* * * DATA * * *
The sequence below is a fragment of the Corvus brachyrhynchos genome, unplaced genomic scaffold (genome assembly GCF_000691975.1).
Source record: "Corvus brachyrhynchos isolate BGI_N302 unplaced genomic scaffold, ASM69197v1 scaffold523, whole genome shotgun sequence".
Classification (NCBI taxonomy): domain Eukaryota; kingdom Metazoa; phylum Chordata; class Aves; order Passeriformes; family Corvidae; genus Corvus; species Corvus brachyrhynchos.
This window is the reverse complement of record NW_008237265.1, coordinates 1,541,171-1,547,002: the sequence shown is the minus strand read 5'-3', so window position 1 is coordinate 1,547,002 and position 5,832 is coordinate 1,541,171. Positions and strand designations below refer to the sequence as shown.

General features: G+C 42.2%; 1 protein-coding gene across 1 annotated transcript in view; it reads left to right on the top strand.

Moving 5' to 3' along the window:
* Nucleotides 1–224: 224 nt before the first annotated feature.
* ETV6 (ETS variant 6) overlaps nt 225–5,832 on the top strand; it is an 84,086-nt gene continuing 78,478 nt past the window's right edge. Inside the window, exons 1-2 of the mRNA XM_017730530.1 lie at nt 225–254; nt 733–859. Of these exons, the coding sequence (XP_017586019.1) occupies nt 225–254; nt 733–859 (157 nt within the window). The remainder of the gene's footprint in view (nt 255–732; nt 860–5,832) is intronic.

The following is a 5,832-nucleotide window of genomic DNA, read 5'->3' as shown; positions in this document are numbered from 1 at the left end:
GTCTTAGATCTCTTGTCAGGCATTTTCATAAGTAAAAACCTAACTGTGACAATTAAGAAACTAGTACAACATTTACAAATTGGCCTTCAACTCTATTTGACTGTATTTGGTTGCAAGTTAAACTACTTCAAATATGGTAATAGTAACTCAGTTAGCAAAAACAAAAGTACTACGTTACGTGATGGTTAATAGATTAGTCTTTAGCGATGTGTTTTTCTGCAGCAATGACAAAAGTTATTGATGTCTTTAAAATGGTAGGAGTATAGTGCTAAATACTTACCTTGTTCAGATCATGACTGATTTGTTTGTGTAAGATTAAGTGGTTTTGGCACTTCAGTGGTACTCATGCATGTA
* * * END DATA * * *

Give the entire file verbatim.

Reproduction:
The sequence below is a fragment of the Corvus brachyrhynchos genome, unplaced genomic scaffold (genome assembly GCF_000691975.1).
Source record: "Corvus brachyrhynchos isolate BGI_N302 unplaced genomic scaffold, ASM69197v1 scaffold523, whole genome shotgun sequence".
Classification (NCBI taxonomy): domain Eukaryota; kingdom Metazoa; phylum Chordata; class Aves; order Passeriformes; family Corvidae; genus Corvus; species Corvus brachyrhynchos.
This window is the reverse complement of record NW_008237265.1, coordinates 1,541,171-1,547,002: the sequence shown is the minus strand read 5'-3', so window position 1 is coordinate 1,547,002 and position 5,832 is coordinate 1,541,171. Positions and strand designations below refer to the sequence as shown.

General features: G+C 42.2%; 1 protein-coding gene across 1 annotated transcript in view; it reads left to right on the top strand.

Moving 5' to 3' along the window:
* Nucleotides 1–224: 224 nt before the first annotated feature.
* ETV6 (ETS variant 6) overlaps nt 225–5,832 on the top strand; it is an 84,086-nt gene continuing 78,478 nt past the window's right edge. Inside the window, exons 1-2 of the mRNA XM_017730530.1 lie at nt 225–254; nt 733–859. Of these exons, the coding sequence (XP_017586019.1) occupies nt 225–254; nt 733–859 (157 nt within the window). The remainder of the gene's footprint in view (nt 255–732; nt 860–5,832) is intronic.

The following is a 5,832-nucleotide window of genomic DNA, read 5'->3' as shown; positions in this document are numbered from 1 at the left end:
GTCTTAGATCTCTTGTCAGGCATTTTCATAAGTAAAAACCTAACTGTGACAATTAAGAAACTAGTACAACATTTACAAATTGGCCTTCAACTCTATTTGACTGTATTTGGTTGCAAGTTAAACTACTTCAAATATGGTAATAGTAACTCAGTTAGCAAAAACAAAAGTACTACGTTACGTGATGGTTAATAGATTAGTCTTTAGCGATGTGTTTTTCTGCAGCAATGACAAAAGTTATTGATGTCTTTAAAATGGTAGGAGTATAGTGCTAAATACTTACCTTGTTCAGATCATGACTGATTTGTTTGTGTAAGATTAAGTGGTTTTGGCACTTCAGTGGTACTCATGCATGTA